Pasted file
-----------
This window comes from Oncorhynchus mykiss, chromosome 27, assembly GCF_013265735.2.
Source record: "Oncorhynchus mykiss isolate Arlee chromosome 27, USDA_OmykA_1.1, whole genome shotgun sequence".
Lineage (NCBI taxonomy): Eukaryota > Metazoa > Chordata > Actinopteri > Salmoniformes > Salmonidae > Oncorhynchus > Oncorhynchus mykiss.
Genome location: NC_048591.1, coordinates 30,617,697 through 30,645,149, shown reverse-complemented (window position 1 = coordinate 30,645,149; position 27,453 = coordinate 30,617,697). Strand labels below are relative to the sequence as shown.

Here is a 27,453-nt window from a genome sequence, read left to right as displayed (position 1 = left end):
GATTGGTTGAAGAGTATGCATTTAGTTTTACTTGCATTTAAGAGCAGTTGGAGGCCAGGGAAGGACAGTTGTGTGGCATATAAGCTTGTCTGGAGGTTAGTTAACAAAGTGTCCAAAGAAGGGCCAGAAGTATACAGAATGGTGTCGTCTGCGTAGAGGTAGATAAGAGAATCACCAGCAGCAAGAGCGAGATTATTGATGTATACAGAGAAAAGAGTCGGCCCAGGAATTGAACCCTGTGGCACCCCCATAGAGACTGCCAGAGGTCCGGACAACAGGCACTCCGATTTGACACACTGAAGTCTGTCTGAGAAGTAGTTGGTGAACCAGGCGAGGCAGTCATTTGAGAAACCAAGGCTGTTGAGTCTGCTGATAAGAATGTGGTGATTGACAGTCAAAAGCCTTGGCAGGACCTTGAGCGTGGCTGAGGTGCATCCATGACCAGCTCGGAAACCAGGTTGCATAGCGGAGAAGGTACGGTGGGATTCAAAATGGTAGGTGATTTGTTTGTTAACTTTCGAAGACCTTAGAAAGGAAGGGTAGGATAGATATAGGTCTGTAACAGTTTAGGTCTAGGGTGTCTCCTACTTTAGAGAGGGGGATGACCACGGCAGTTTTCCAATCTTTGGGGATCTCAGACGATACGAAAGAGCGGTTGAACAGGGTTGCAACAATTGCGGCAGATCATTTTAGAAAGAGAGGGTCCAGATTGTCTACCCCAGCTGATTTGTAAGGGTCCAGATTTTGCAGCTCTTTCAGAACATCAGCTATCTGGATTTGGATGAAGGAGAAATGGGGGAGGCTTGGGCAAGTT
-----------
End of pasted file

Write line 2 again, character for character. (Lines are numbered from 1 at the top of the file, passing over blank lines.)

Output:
Source record: "Oncorhynchus mykiss isolate Arlee chromosome 27, USDA_OmykA_1.1, whole genome shotgun sequence".